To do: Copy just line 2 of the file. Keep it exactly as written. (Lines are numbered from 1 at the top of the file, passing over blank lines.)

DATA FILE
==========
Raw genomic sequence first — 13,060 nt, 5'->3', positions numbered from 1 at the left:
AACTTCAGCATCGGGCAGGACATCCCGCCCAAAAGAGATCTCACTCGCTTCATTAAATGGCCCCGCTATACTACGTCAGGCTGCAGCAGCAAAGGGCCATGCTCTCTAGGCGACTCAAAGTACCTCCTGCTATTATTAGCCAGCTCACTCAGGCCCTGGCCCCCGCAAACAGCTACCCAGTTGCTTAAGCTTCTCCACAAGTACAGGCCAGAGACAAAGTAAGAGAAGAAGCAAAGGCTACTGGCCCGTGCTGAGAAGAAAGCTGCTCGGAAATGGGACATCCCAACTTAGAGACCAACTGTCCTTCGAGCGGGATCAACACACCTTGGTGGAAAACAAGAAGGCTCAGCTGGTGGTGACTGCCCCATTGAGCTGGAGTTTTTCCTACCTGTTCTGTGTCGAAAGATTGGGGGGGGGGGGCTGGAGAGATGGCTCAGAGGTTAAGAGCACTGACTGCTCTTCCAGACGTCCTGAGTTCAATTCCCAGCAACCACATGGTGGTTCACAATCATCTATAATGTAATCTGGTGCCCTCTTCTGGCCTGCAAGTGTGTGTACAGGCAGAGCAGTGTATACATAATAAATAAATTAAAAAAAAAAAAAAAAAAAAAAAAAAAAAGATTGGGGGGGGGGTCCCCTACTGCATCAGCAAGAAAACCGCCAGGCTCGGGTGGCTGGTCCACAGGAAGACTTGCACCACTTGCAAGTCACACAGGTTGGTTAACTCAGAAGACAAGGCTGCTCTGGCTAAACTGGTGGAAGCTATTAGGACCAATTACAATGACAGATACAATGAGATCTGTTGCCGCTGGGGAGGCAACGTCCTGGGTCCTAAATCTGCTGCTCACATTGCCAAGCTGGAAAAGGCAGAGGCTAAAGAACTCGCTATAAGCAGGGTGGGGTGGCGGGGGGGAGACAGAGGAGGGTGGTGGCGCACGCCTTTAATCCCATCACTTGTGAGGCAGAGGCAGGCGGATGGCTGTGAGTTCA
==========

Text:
AACTTCAGCATCGGGCAGGACATCCCGCCCAAAAGAGATCTCACTCGCTTCATTAAATGGCCCCGCTATACTACGTCAGGCTGCAGCAGCAAAGGGCCATGCTCTCTAGGCGACTCAAAGTACCTCCTGCTATTATTAGCCAGCTCACTCAGGCCCTGGCCCCCGCAAACAGCTACCCAGTTGCTTAAGCTTCTCCACAAGTACAGGCCAGAGACAAAGTAAGAGAAGAAGCAAAGGCTACTGGCCCGTGCTGAGAAGAAAGCTGCTCGGAAATGGGACATCCCAACTTAGAGACCAACTGTCCTTCGAGCGGGATCAACACACCTTGGTGGAAAACAAGAAGGCTCAGCTGGTGGTGACTGCCCCATTGAGCTGGAGTTTTTCCTACCTGTTCTGTGTCGAAAGATTGGGGGGGGGGGGCTGGAGAGATGGCTCAGAGGTTAAGAGCACTGACTGCTCTTCCAGACGTCCTGAGTTCAATTCCCAGCAACCACATGGTGGTTCACAATCATCTATAATGTAATCTGGTGCCCTCTTCTGGCCTGCAAGTGTGTGTACAGGCAGAGCAGTGTATACATAATAAATAAATTAAAAAAAAAAAAAAAAAAAAAAAAAAAAAGATTGGGGGGGGGGTCCCCTACTGCATCAGCAAGAAAACCGCCAGGCTCGGGTGGCTGGTCCACAGGAAGACTTGCACCACTTGCAAGTCACACAGGTTGGTTAACTCAGAAGACAAGGCTGCTCTGGCTAAACTGGTGGAAGCTATTAGGACCAATTACAATGACAGATACAATGAGATCTGTTGCCGCTGGGGAGGCAACGTCCTGGGTCCTAAATCTGCTGCTCACATTGCCAAGCTGGAAAAGGCAGAGGCTAAAGAACTCGCTATAAGCAGGGTGGGGTGGCGGGGGGGAGACAGAGGAGGGTGGTGGCGCACGCCTTTAATCCCATCACTTGTGAGGCAGAGGCAGGCGGATGGCTGTGAGTTCA